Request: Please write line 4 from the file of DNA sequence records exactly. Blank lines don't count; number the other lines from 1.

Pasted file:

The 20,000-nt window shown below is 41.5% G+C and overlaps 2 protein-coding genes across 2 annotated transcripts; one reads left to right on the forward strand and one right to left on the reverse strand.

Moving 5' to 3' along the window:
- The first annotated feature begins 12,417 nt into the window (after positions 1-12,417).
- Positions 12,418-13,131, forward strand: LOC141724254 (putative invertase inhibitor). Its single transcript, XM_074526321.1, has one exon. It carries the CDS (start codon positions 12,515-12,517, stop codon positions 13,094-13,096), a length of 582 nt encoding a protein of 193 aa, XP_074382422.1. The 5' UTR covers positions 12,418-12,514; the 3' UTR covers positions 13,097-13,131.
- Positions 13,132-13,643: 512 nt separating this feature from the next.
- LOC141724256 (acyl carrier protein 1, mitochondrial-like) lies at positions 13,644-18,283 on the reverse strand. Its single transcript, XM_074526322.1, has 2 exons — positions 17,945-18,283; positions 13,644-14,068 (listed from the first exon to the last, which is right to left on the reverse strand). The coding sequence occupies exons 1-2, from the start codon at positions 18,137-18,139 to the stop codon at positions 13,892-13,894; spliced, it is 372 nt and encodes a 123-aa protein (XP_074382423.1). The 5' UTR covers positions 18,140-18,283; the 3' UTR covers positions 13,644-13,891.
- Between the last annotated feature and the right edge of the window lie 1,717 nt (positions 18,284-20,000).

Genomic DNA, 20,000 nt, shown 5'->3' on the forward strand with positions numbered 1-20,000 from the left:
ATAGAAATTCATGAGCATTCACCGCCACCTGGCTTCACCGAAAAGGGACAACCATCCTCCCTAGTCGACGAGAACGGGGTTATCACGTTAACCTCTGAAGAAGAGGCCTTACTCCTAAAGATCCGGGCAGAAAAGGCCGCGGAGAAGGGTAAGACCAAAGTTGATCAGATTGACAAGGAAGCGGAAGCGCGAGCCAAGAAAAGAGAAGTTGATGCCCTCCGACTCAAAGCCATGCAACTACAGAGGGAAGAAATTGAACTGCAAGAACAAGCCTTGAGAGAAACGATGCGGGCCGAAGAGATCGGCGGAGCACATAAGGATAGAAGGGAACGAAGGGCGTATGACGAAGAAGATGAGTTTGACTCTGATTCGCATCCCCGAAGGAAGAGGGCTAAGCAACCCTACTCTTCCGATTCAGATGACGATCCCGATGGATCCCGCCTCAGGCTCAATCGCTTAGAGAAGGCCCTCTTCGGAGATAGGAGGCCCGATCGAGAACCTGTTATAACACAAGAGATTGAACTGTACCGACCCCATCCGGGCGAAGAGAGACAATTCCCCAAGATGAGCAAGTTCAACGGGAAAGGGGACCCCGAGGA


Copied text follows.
- Positions 12,418-13,131, forward strand: LOC141724254 (putative invertase inhibitor). Its single transcript, XM_074526321.1, has one exon. It carries the CDS (start codon positions 12,515-12,517, stop codon positions 13,094-13,096), a length of 582 nt encoding a protein of 193 aa, XP_074382422.1. The 5' UTR covers positions 12,418-12,514; the 3' UTR covers positions 13,097-13,131.